At Excel, they go another step and douse the carcass with chilled water right after steam pasteurization.

“There is temperature shock both ways,” says Excel vice president Dell Allen. “In my opinion, this is probably our most effective intervention.”

Koohmaraie says these collective actions dramatically reduce pathogens, particularly E. coli 0157:H7. Incidence of E. coli varies by season, he adds. The worst comes in mid summer when 40-50% of cattle might test positive for E. coli when they arrive at the packing plant.

“By the time the carcasses get to the cooler, we see one percent or less,” he adds.

More safety measures are on the way. USDA recently approved the use of lactoferrin as a coating for fresh beef. A natural protein found in milk and dairy products, it protects fresh beef from more than 30 types of pathogens, including E. coli and salmonella.

Mark Klein, Excel's communications director, says the company is taking a look at lactoferrin, as well as another microbial spray. They have also recently partnered with e-Merge Interactive on putting VerifEYE to work.

VerifEYE is the first commercial imaging system to detect microscopic contamination on beef. It's a real-time, electronically-controlled instrument that detects even minute amounts of organic contamination that can make it through the gauntlet of steam, hot water and acid rinses.

Excel is also involved in a pilot project on irradiation of ground beef using the SureBeam® electronic pasteurization process. Used after final packaging of the ground beef product, the process provides a 99.999% kill of food-borne pathogens such as salmonella, campylobacter, listeria and E. coli 0157:H7.

“We're test-marketing both irradiated fresh and frozen ground beef to figure out if there is consumer acceptance,” says Allen. “We're also trying to identify the effect of irradiation on shelf life.”

Progress On Convenience

Along with safety, consumers insist on convenience. Hence the bumper crop of pre-cooked and microwave-ready beef products. Besides providing consumers with quick, easy alternatives to poultry, these products are also bumping up demand for the chuck, round and, hopefully, cull cows.

An NCBA-funded project is doing its part by helping make the chuck, round and cow beef more user-friendly for further processors.

In a muscle profiling study, the University of Nebraska's Chris Calkins and University of Florida's Dwain Johnson evaluated 39 different muscles of the chuck and round from 144 finished carcasses, a total of more than 5,500 muscles.

“We created a book, or encyclopedia of knowledge, about those muscles,” says Calkins. “We wanted to add value to those muscles so they could be used in value-added products.”

That book comes in CD form and also features a color-coded chart of the muscles' characteristics. Calkins says the information has been translated into five languages and is used by packers, processors, food service, the retail industry, U.S. Meat Export Federation and the U.S. government.

He says NCBA also used the information to identify a series of value cuts that can be removed from the chuck and round. An example is the flat-iron steak — actually the top blade — which he notes is “one of the two or three most tender muscles in the carcass.”

Calkins says the top blade has a seam of connective tissue that prevented it from being popular with consumers, but the seam can be removed with a cut similar to filleting a fish. Now, the flat-iron steak is a hot item in trendy restaurants.

“It's come close to selling itself. It's doing very, very well,” he comments.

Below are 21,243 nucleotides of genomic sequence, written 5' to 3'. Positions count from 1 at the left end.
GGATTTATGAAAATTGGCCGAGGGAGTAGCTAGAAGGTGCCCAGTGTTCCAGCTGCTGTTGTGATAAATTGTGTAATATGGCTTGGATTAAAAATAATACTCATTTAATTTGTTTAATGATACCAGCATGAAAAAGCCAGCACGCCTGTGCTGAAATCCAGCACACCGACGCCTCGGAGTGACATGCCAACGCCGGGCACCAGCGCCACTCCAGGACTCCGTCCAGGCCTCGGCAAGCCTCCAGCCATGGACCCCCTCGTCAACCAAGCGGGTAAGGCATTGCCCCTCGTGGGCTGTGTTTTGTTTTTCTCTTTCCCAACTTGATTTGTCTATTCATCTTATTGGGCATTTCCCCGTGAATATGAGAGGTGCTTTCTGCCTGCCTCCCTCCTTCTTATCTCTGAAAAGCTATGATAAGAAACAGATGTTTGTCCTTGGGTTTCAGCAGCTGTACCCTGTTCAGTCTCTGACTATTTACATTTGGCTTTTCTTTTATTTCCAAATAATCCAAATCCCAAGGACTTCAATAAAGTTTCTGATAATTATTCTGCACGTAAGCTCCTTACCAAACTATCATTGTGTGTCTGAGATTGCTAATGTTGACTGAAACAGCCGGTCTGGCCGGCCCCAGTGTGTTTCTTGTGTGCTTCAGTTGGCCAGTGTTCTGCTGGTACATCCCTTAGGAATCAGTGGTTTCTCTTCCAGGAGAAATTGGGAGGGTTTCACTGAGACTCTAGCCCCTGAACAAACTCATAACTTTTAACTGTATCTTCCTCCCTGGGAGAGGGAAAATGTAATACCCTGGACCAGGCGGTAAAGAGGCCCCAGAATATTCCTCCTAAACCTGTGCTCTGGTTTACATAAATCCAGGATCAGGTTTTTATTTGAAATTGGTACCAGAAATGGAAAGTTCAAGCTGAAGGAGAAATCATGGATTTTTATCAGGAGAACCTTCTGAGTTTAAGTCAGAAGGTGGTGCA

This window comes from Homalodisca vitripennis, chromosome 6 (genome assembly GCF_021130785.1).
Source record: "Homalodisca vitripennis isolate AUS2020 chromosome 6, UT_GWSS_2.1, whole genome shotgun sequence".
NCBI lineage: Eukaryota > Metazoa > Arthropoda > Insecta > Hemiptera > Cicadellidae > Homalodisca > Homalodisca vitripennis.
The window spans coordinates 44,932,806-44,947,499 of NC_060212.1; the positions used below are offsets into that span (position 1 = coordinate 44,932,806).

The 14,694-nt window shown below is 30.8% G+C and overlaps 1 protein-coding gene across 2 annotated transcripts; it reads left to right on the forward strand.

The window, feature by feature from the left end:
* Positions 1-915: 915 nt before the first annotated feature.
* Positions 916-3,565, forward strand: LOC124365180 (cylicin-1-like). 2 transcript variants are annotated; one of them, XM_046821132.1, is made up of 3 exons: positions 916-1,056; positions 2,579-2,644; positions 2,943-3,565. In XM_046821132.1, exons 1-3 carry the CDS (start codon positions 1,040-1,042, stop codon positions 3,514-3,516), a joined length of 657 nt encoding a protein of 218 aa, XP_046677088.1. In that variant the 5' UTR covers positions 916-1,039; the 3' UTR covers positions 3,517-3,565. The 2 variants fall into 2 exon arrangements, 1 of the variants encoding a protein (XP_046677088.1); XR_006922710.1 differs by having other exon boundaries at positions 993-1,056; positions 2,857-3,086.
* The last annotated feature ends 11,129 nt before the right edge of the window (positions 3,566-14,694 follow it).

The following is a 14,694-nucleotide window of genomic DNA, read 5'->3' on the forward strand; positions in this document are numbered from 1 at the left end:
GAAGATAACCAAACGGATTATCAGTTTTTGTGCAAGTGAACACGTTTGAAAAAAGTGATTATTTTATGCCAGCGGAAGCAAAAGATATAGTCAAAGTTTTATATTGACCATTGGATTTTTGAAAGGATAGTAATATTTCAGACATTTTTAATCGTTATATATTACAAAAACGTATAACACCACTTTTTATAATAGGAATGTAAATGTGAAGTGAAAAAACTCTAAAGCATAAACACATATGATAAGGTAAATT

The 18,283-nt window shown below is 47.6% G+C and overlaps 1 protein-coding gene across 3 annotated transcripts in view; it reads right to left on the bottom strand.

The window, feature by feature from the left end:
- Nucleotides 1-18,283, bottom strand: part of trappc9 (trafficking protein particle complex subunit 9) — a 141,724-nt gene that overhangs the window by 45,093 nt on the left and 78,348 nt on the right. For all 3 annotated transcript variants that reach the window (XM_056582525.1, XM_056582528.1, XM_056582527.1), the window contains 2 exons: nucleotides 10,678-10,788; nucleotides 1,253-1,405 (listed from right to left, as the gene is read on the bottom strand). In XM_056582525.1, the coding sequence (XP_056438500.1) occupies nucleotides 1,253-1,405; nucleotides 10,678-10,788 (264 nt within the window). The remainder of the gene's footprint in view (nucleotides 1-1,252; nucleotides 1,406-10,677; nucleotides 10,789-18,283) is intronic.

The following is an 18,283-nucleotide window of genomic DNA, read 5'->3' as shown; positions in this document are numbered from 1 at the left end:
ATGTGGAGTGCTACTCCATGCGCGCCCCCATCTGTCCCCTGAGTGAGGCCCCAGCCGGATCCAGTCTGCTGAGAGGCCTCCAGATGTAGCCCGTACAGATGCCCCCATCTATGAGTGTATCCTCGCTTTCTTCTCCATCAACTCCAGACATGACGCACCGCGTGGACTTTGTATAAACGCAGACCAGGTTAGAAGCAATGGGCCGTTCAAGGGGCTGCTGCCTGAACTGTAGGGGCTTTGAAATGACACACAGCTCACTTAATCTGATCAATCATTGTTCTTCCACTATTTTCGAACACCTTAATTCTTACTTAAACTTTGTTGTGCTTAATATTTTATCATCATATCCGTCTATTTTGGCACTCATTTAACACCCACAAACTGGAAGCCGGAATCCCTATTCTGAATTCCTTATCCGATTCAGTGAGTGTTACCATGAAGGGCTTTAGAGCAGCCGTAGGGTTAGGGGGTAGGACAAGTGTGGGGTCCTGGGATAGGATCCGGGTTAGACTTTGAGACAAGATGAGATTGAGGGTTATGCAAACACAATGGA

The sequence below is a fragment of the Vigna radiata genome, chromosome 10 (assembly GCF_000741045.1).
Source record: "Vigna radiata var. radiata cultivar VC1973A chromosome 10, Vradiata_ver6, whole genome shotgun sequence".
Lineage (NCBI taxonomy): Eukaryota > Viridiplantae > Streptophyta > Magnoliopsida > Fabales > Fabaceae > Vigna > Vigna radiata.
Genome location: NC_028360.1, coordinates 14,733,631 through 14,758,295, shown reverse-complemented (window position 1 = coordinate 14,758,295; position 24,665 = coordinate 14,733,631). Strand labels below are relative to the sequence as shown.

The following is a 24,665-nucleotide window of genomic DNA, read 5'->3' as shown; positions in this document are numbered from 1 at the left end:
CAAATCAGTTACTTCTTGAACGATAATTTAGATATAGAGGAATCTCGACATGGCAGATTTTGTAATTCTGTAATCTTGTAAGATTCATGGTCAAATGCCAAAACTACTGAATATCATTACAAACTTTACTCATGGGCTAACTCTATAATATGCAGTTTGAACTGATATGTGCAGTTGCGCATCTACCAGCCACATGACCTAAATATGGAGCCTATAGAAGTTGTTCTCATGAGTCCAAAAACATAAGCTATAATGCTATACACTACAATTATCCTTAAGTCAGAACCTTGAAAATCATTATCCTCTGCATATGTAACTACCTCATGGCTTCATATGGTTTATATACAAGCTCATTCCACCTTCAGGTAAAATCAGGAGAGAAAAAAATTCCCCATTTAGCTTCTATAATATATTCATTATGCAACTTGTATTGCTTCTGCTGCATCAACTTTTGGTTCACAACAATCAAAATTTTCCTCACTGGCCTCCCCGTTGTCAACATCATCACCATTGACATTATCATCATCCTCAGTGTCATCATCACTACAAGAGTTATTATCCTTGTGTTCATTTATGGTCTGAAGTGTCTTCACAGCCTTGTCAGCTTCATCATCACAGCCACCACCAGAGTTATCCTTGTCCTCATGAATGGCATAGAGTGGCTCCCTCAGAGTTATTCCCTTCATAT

Calkins and Johnson are also working on a similar project with cow muscles. However, these muscles are not limited to the chuck and round.

“NCBA felt like there was much about the cow carcass we didn't know,” explains Johnson. “A large portion of that carcass is being ground or used for sausage manufacturing. There may be some opportunities to retrieve some added value from higher-quality cows or higher-quality muscles.”

Johnson says they're looking at value-added products — further tenderized, seasoned, marinated, pre-cooked products and more convenient fajita strips, roasts and steaks.

“We hope to enhance some of the whole-muscle cuts and roasts that are marginal in palatability with marination. This will increase their value and usability. Some of these cow muscles may really lend themselves to this new technology,” Johnson says.

In IBP's Thomas E. Wilson line, the technology of injecting primals with marinades has already proven itself. IBP's Brian McFarlane says the technology “significantly improves flavor, tenderness and juiciness. In addition, it protects the product from overcooking in the household, again improving the eating experience for the customer.”

While Johnson says the equipment needed to inject marinade is fairly simple, the tenderness challenge is also being addressed with high-tech gadgets. For instance, packers are finding digital and video cameras useful in sorting carcasses by grade and yield.

Computer Vision Systems (CVS), manufactured by Research Management Systems USA, is a dual-component, digital imaging system that starts analyzing the carcass while it's still on the harvest floor. It takes pictures and measurements of the entire beef carcass from both sides. Then, another camera takes a picture and measures the chilled ribeye.

“It's programmed to predict the saleable yield of individual carcasses,” explains Keith Belk, Colorado State University animal scientist. “It takes the place of USDA yield grade. It assigns yield in more accurate increments and assigns price in a more accurate way and can immediately transfer the information.”

But there's more. To go along with the CVS units, Belk and his co-workers have developed BeefCam technology. With video imaging, BeefCam can measure the color of the fat and lean of the ribeye.

“It does a pretty good job of sorting carcasses into groups according to how the meat will eat after it has been aged and cooked,” Belk says. “It's not perfect. I don't know anybody who can predict with absolute certainty how a carcass will eat. There are additional changes in a carcass in time, and cooking impacts eating quality.”